In golden age of data, payers need credibility

Insurers must address a new dimension of data quality--data credibility--according to a recent blog post published to Insurance Networking News by enterprise information management expert Malcolm Chisholm. Data credibility, he says, is having data that's relied on to represent what the data is supposed to represent.

Chisholm points to insurance companies doing business in Europe, where insurers must produce reports using the data they use to run their businesses as well as show evidence that the reports are really based on that data.

To prove credible in the "golden age of data," he says insurers must implement data management practices that include checks and balances and robust processes. Even without intent to misrepresent the data, having sloppy data management practices or under-resourcing could damage confidence in the data, Chisholm adds.

With insurers facing increasing reporting needs, regulatory compliance and special requests, New York-based MVP Health Care sought to improve its data management. It initiated a "data turnaround" to centralize all of its information and implement rigorous data governance standards.

"Poor data quality is the number one reason business intelligence projects fail. Not only is user satisfaction directly tied to data quality, but the better the data, the more it will be used," Linda McCann, MVP's vice president of business intelligence, told FierceHealthPayer in a previous interview.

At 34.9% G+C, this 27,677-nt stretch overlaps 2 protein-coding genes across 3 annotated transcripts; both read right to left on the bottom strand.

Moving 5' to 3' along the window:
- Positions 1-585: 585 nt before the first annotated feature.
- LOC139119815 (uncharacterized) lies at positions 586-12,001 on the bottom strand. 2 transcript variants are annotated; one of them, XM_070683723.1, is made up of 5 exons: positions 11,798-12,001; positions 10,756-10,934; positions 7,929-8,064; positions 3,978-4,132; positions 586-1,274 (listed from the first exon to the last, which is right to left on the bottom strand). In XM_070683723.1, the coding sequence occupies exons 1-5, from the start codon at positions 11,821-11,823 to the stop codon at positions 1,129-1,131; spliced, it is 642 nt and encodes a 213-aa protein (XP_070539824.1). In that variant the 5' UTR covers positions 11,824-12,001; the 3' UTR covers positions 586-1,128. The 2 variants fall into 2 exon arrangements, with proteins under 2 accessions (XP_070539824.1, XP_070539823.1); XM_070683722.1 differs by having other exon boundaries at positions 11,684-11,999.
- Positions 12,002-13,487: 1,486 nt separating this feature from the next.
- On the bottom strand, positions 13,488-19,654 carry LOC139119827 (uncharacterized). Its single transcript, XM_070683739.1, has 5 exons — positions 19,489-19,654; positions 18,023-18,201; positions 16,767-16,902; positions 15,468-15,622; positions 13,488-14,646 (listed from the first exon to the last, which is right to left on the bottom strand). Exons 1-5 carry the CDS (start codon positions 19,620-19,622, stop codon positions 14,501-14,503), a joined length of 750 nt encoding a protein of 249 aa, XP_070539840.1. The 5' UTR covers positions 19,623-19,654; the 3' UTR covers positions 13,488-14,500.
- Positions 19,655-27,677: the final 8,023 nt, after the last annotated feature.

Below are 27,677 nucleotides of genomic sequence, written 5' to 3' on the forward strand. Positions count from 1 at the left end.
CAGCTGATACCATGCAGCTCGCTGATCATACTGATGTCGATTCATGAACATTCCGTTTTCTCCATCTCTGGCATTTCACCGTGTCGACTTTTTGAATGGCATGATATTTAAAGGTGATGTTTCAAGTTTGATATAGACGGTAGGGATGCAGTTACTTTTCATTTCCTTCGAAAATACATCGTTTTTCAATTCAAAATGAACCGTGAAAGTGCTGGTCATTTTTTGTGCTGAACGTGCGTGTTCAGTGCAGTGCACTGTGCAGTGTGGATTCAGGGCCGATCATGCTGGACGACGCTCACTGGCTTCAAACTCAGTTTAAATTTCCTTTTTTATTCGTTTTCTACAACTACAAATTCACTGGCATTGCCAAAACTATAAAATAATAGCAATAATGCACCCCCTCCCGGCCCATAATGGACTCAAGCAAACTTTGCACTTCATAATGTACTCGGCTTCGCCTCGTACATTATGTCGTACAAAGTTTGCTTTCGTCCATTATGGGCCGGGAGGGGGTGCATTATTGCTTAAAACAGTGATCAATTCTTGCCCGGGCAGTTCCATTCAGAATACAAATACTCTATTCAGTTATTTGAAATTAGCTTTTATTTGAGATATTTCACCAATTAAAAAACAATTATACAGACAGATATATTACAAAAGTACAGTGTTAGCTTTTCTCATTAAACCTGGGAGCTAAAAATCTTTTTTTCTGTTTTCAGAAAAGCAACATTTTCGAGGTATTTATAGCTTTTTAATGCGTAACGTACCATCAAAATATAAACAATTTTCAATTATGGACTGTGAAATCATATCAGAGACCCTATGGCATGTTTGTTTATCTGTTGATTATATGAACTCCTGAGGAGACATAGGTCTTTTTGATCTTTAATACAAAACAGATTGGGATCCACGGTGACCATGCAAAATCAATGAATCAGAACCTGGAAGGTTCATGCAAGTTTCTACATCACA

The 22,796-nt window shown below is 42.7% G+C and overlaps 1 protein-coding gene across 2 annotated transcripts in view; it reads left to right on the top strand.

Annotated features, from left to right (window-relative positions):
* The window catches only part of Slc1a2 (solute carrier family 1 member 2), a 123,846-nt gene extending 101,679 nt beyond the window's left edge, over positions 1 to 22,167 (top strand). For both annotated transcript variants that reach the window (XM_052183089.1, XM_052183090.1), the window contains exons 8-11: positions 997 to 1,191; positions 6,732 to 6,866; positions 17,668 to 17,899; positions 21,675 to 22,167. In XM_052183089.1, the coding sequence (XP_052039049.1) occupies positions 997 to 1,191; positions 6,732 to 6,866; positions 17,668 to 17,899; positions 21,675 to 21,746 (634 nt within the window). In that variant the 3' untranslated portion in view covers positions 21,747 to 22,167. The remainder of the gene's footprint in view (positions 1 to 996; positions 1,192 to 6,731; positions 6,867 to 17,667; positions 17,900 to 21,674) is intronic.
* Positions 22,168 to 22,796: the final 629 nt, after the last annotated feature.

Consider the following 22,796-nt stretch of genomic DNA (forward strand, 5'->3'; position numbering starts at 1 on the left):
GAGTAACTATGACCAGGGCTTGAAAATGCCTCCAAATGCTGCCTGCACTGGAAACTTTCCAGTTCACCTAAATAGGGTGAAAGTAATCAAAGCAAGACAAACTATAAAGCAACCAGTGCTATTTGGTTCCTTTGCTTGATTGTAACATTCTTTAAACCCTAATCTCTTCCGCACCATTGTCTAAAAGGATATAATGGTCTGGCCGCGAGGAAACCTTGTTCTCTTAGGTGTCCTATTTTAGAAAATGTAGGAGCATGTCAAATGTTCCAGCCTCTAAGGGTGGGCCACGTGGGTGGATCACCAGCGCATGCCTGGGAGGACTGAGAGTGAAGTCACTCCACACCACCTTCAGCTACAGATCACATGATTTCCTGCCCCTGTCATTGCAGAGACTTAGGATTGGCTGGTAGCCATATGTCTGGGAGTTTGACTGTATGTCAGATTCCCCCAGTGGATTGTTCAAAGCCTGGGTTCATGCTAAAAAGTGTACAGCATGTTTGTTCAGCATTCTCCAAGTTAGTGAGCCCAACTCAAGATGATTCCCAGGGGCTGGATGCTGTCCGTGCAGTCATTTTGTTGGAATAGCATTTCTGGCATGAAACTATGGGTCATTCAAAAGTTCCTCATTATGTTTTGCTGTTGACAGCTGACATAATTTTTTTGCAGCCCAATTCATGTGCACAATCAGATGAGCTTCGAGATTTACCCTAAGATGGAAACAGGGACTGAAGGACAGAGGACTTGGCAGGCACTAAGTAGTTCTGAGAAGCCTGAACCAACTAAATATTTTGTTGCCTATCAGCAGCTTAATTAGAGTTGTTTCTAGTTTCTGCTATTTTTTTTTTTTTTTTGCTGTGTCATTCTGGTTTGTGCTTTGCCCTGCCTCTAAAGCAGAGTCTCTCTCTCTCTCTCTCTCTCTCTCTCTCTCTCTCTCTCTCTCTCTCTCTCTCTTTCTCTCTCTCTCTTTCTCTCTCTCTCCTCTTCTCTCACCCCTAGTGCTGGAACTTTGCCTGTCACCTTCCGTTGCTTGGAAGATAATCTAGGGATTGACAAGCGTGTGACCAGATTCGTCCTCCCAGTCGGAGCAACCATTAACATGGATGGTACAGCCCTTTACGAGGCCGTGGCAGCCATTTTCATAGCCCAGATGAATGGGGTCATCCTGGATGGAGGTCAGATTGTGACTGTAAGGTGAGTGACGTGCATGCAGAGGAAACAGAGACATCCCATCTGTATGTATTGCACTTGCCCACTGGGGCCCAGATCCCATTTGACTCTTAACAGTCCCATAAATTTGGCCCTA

Data sharing is the foundation upon which accountable care organizations can meet their goals of reducing costs and increasing payer-provider collaboration. However, some healthcare providers are reluctant to share data with payers, increasing the need for data credibility.

To ease concerns, some insurers already are making their systems more transparent and available to other industry players. Aetna, for example, has a forward thinking approach to sharing its information, granting its provider partners a high level of access to its claims data.

For more:
- read Chisholm's blog post